It was after having won several piano competitions and the first-chair flute positions in numerous state ensembles and accepting an invitation to give a solo debut performance with the Colorado Springs Young Concert Artists Chamber Orchestra that Gratia Stryker, who began studying piano at age five and flute at age nine, discovered music as her driving passion. Stryker began her performance studies at Texas Christian University with pianist John Owings and flutist Karen Adrian. She went on to attain her bachelor's and master's degrees in flute performance at the Oberlin Conservatory of Music with Michel Debost and the City University of New York with composer and flutist Robert Dick while continuing her studies in piano with Robert Shannon and Sanford Margolis.
Just after being selected as substitute flutist for the New World Symphony in 2004, however, Stryker suffered a severe car accident, and the injuries that were to ensue left her unable to play the flute. She began agonizing over her next steps as she turned to her love of the written word, delving into the world of German-English translation in Berlin. While completing works for award-winning publications by numerous cultural institutions and major artists - among them Bärenreiter and Ricordi publishers, the Goethe Institute and the State Opera of Berlin - Stryker established her Berlin-based piano studio and began concertizing solely on the piano. Among Stryker's current collaborations is a duo with mezzo soprano Sylvia Klein.
The international venues in which Stryker has performed include the Trinity Cathedral in Cleveland, the BAM theater in Brooklyn, St. Martinskirche in Vevey, Switzerland, Winchester College in England, the city concert hall of Fujiyoshida, Japan, and various halls and sacred spaces throughout Germany. Stryker has also studied and taken masterclasses with pianists Linda Skaret, Jose Feghali, Steve Perry and Alvin Chow and flutists Kathie Lynn, Kathleen Chastain, Paul Nagem, Pam Adams, Chris Kantner, Alexander Murray, Karen Adrian, Angela Jones-Reus and Jim Walker. Paula Robison, who once remarked to Stryker, “We need your flute-voice!” has also been a particularly great mentor figure within her life and career.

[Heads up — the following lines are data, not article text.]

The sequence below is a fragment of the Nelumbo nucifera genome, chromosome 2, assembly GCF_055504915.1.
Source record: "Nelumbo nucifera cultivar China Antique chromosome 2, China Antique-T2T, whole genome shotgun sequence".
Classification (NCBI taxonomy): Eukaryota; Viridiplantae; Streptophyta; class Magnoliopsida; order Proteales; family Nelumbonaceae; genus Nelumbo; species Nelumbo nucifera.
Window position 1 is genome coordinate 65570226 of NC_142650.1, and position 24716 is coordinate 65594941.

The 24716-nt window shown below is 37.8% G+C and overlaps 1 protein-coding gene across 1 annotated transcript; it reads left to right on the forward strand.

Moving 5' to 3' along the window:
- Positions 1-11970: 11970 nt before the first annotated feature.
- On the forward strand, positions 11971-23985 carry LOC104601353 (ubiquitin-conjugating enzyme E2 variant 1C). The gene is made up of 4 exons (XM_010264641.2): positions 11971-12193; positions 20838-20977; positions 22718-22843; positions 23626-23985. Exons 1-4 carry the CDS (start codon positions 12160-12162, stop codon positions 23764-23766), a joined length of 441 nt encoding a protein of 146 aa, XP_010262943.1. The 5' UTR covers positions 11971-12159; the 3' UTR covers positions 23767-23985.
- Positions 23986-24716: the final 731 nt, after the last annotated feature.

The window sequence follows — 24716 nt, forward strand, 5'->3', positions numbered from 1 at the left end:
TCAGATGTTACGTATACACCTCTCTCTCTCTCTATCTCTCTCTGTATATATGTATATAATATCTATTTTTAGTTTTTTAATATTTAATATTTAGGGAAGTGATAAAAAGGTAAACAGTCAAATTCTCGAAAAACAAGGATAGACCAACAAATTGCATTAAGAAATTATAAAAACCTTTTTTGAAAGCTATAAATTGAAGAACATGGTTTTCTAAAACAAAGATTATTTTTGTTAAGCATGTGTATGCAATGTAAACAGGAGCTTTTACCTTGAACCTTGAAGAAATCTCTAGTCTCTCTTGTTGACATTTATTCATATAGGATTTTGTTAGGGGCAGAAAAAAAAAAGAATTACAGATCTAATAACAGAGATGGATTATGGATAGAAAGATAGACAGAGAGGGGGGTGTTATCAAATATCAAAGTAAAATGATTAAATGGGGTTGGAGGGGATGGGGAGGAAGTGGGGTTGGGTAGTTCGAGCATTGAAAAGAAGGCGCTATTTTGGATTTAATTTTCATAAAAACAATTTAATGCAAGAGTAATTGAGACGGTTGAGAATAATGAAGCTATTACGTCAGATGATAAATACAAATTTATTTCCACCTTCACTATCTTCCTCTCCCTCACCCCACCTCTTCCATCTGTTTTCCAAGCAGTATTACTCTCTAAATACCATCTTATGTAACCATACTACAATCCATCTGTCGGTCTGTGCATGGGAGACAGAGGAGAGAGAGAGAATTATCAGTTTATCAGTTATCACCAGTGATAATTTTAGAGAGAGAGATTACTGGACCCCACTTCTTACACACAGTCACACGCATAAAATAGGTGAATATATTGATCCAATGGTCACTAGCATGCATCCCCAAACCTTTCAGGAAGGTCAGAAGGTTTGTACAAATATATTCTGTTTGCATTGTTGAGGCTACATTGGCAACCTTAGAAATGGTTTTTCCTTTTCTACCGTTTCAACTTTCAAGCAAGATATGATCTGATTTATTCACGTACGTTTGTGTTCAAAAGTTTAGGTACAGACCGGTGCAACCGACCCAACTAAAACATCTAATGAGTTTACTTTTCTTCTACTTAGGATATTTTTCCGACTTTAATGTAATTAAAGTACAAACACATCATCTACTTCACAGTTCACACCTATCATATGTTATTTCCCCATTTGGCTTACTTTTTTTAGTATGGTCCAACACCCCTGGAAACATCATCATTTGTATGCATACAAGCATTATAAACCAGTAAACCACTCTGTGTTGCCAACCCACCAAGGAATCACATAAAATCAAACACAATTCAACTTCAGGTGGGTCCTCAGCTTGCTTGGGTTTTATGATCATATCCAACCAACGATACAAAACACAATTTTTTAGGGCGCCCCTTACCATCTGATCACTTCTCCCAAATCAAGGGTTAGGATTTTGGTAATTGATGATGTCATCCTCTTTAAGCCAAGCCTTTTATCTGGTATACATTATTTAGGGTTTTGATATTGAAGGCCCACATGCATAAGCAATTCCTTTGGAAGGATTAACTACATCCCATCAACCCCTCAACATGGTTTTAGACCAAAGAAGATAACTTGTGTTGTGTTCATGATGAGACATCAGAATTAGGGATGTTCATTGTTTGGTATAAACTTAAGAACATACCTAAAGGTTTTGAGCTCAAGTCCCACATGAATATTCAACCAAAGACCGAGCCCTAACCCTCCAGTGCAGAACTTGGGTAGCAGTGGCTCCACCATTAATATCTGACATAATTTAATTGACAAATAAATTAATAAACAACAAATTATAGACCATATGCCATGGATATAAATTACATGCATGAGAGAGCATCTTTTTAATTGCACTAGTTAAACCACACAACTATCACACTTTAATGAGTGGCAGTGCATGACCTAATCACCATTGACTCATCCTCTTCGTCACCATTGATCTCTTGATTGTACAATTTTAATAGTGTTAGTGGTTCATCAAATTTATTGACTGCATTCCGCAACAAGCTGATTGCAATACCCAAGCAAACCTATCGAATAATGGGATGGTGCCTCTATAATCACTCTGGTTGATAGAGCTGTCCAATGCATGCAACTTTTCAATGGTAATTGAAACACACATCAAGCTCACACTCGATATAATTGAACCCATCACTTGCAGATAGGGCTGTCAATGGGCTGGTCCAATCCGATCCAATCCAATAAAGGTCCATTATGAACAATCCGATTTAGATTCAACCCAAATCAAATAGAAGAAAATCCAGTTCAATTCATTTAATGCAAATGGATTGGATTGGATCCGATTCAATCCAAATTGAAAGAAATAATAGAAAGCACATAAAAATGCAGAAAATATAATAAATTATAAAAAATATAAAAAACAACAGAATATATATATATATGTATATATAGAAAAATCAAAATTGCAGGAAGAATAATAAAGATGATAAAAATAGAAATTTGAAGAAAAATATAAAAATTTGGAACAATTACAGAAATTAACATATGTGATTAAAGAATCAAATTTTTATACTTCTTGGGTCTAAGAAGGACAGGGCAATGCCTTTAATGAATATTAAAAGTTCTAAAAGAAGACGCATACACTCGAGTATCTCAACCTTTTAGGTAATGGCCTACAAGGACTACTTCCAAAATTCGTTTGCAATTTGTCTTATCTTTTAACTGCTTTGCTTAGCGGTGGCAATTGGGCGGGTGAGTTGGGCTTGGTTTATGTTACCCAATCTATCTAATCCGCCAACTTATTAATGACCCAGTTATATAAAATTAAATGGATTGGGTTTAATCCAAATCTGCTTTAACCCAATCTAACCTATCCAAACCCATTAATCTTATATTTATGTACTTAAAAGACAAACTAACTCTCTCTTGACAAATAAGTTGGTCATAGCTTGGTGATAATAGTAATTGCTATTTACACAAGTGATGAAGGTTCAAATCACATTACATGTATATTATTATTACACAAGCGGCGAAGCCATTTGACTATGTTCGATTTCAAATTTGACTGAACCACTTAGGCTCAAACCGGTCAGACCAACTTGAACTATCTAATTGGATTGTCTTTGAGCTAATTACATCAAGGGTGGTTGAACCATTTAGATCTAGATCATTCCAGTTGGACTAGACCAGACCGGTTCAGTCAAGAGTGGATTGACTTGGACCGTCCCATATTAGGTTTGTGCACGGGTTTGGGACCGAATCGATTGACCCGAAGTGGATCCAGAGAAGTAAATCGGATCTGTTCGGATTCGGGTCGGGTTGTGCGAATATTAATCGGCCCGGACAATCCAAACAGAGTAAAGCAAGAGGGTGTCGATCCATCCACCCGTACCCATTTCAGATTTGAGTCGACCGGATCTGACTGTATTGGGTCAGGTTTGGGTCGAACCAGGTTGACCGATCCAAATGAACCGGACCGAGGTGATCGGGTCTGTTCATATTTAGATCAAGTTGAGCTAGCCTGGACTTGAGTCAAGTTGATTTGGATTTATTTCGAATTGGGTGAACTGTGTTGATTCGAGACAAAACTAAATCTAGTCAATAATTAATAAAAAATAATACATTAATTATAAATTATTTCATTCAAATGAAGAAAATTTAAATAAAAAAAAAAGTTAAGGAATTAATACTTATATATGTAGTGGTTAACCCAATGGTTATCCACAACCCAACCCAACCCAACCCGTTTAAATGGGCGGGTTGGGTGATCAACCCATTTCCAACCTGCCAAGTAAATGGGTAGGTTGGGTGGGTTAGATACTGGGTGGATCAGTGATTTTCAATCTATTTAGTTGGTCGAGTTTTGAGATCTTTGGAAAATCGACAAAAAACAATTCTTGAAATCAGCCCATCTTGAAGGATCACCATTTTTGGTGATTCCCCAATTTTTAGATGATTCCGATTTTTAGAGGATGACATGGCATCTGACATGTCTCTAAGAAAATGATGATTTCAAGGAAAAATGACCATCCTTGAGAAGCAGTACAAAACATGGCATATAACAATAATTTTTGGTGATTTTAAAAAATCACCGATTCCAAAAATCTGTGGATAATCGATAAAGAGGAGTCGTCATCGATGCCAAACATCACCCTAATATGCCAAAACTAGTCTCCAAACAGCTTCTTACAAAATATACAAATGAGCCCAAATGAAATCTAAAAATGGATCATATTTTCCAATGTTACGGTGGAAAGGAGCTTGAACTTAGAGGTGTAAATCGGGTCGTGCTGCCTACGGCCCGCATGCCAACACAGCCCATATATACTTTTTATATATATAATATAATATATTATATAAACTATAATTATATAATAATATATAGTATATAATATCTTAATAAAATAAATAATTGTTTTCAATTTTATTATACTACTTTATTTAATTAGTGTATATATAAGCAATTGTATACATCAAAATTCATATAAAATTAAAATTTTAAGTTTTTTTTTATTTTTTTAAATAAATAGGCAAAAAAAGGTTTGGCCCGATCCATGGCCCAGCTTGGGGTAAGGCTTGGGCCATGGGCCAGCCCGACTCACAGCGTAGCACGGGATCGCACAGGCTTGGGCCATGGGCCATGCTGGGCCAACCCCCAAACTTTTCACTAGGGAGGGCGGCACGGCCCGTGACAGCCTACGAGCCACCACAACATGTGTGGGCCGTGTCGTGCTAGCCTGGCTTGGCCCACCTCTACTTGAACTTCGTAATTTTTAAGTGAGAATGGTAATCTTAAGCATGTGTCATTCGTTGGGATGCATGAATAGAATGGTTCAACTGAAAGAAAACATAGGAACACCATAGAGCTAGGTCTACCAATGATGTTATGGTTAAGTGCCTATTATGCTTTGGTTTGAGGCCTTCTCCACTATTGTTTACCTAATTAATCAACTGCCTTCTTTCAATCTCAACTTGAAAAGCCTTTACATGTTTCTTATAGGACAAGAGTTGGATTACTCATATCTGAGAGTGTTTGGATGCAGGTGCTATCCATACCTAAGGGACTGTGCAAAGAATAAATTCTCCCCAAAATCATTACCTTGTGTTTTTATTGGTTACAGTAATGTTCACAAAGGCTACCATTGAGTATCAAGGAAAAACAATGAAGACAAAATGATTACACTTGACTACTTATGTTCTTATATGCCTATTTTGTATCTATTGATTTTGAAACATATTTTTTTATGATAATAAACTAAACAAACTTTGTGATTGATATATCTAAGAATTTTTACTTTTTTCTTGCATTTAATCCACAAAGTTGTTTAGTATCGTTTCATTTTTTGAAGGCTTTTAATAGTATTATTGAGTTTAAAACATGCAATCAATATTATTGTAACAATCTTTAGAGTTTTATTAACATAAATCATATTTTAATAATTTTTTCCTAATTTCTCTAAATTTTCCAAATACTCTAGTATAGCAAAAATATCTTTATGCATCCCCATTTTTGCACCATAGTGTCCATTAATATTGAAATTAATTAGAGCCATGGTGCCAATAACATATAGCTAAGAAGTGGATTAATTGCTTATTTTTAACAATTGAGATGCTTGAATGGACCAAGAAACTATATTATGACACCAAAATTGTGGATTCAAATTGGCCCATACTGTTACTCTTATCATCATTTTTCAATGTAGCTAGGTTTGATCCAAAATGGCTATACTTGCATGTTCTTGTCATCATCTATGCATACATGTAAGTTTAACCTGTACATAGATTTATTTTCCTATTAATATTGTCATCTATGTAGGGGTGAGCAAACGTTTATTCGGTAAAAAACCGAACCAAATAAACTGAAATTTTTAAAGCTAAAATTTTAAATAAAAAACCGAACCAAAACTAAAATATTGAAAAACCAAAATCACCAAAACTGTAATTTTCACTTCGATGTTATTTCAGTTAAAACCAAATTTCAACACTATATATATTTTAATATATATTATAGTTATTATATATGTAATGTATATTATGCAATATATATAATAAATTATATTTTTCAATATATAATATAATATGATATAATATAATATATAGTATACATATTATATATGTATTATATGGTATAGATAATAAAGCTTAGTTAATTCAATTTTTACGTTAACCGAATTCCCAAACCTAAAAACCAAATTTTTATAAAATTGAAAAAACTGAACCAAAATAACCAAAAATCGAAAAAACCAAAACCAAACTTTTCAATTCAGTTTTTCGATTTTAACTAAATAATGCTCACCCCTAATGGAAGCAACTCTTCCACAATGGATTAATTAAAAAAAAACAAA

Throughout her musical career, Stryker has consistently striven to embrace a wealth of genres, from baroque, classical and romantic music to sacred music, improvisatory music and the innumerable “roads less traveled” of musical traditions across the globe. Her interest in new music has led to numerous collaborations throughout the U.S. with eminent composer and chef Brandon Pettit, giving the world premiere of numerous pieces such as his “Quarum” for twelve cellos, flute and tape recorders. Stryker has participated in masterclasses and received ensemble coaching from Bailo Bah of Fula Flutes, Indian music guru Hasu Patel, ethnomusicologist Roderic Knight, Michael Lipsey of the Talujon percussion group, historical performance artists Michael Lynn, Kathie Lynn and Lisa Crawford, musicologist Raymond Erickson, clarinetist Charles Neidich, horn player David Jolley, bassoonist George Sakakeeny and guitarist Stephen Aron.
Stryker maintains a private studio in Berlin, Germany. She has also taught privately and given masterclasses and classroom workshops in New York City, Oberlin College, Kuyper College and various other cities and institutions across the U.S.